Published on Development for Peace

Tackling the intersecting challenges of climate change, fragility and conflict

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Marshall Islands ? Children sitting on a seawall near their family houses. Their home village of Jenrok in Majuro is slowly being destroyed by the rising seas. Marshall Islands – Children sitting on a seawall near their family houses. Their home village of Jenrok in Majuro is slowly being destroyed by the rising seas.

Conflict and climate change each present immense challenges for poverty reduction—and even more so when they overlap. Climate change can create major strains on a society, especially in fragile settings where governments have limited resources to manage crises and help their populations adapt.  The adverse consequences associated with climate change—water scarcity, crop failure, food insecurity, economic shocks, migration, and displacement—can aggravate risks of conflict and violence. In other words, climate change can act as a threat multiplier both in the immediate and long term by intensifying contestation over scarce resources, reducing economic opportunities and social cohesion, and straining public institutions and trust in the state.

The links between climate and fragility, conflict, and violence (FCV) risks are on clear display across the globe. The impacts of climate change are felt most intensely by the poorest and most vulnerable communities, especially those living in fragile and conflict-affected settings.  If not addressed, they could push an additional 132 million people into poverty by 2030. In addition, conflicts as well as extreme weather events and natural disasters triggered 33.4 million new internal displacements worldwide in 2019. Of these, 24.9 million were triggered by disasters, mostly weather-related, including floods and storms – the highest figure recorded since 2012 and three times the number of displacements caused by conflict and violence. When people are forced to move away from their homes, they lose their land, jobs, homes and access to food, setting the stage for more fragility and instability. 

At the same time, slow-onset climate impacts are a potent driver of mobility, including those related to water availability, crop productivity, and sea-level rise augmented by storm surge. Without concrete climate and development action, by 2050 just over 143 million people—or around 3% of the population across Sub-Saharan Africa, Latin America and South Asia —could be forced to move within their own countries due to climate-induced migration.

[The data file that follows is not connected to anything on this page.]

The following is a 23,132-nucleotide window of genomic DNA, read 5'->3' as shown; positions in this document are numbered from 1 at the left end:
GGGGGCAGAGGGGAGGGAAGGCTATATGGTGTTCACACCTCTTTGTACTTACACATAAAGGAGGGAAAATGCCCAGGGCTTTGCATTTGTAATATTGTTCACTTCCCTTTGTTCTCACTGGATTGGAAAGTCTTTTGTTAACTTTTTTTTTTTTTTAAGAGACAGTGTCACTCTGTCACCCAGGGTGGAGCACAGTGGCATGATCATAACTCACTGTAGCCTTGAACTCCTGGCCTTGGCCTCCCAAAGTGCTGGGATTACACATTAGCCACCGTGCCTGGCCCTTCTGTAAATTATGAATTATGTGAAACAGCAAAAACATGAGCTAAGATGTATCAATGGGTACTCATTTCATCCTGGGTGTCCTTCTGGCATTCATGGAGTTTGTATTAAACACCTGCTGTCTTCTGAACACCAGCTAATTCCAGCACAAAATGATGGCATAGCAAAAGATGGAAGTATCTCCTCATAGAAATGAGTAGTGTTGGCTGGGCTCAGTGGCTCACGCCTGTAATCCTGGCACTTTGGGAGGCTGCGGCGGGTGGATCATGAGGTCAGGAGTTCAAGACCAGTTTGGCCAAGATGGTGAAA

In the Sahel, the situation has worsened due to longer periods of drought, growing insecurity, and more restrictions on the movement of herders. This has seriously disrupted traditional herd management methods, resulting in more frequent and potentially more serious conflicts. The Regional Sahel Pastoralism Support Project encourages transboundary migration as an adaptation strategy for pastoralists threatened by drought and conflict through a range of interventions including migration corridors, shared water points, surveillance for major diseases and veterinary services, as well as strengthened early warning systems and enhanced crises response.

The nexus between climate change, geographic isolation, and fragility is most pronounced in the Pacific Island countries. Because of their small size, weak infrastructure, limited economic opportunities and high youth unemployment, these countries face unique challenges which are magnified by repeated natural disasters such as tropical cyclones, volcanic activity, earthquakes, droughts, and flooding. Countries like Papua New Guinea, the Solomon Islands and Kiribati are among the most vulnerable to such natural hazards, and climate change can increase the frequency and intensity of these threats while also presenting new threats such as sea level rise. Pacific Island nations already lose on average between 0.5% to 6.6% of GDP annually due to natural disasters–and climate change threatens to increase their vulnerabilities and fragility  by threatening livelihoods, exacerbating resource scarcities and contestation, and intensifying pressure on governments to meet the needs of their people.